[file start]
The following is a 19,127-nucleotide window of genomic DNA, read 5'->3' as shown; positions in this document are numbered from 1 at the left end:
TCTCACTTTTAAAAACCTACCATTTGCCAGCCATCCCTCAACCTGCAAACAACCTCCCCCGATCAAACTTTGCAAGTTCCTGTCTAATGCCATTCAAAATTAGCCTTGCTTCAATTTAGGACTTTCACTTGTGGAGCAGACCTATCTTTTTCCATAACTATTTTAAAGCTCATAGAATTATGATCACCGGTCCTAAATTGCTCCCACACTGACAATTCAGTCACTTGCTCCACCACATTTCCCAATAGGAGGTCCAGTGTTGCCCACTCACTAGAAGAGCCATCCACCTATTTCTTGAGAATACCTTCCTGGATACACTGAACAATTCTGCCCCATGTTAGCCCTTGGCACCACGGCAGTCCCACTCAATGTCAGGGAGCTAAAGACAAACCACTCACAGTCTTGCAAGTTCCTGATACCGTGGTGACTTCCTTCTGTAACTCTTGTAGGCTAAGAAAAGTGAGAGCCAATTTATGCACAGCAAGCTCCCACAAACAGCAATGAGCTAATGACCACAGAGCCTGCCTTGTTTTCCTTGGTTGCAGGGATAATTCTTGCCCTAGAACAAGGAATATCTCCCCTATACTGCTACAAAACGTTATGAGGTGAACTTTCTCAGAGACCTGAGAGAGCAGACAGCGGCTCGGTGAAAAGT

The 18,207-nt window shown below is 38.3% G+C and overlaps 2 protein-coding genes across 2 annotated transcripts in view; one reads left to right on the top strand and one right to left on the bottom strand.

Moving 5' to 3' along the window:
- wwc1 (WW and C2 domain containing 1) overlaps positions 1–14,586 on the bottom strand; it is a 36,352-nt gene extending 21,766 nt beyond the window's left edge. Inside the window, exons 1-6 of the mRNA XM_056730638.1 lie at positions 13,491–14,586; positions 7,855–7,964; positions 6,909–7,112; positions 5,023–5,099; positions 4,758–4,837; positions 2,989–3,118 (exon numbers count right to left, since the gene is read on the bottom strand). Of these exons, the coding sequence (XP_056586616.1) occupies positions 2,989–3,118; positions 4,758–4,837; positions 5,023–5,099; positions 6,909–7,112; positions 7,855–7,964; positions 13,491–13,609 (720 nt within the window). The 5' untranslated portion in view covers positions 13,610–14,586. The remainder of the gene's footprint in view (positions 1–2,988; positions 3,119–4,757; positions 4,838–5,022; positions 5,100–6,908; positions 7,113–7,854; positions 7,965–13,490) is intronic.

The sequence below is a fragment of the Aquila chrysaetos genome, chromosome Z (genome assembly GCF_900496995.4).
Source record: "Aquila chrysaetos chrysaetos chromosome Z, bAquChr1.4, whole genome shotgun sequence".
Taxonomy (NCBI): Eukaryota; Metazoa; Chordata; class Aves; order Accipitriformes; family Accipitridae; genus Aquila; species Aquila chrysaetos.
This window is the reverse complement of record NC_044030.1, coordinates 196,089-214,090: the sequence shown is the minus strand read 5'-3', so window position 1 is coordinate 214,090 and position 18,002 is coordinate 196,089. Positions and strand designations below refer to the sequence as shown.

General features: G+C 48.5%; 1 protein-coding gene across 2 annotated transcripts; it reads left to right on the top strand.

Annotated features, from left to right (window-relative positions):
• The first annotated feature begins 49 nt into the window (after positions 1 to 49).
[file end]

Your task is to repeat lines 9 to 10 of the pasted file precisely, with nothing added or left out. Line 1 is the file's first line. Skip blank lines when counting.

This window is the reverse complement of record NC_044030.1, coordinates 196,089-214,090: the sequence shown is the minus strand read 5'-3', so window position 1 is coordinate 214,090 and position 18,002 is coordinate 196,089. Positions and strand designations below refer to the sequence as shown.

General features: G+C 48.5%; 1 protein-coding gene across 2 annotated transcripts; it reads left to right on the top strand.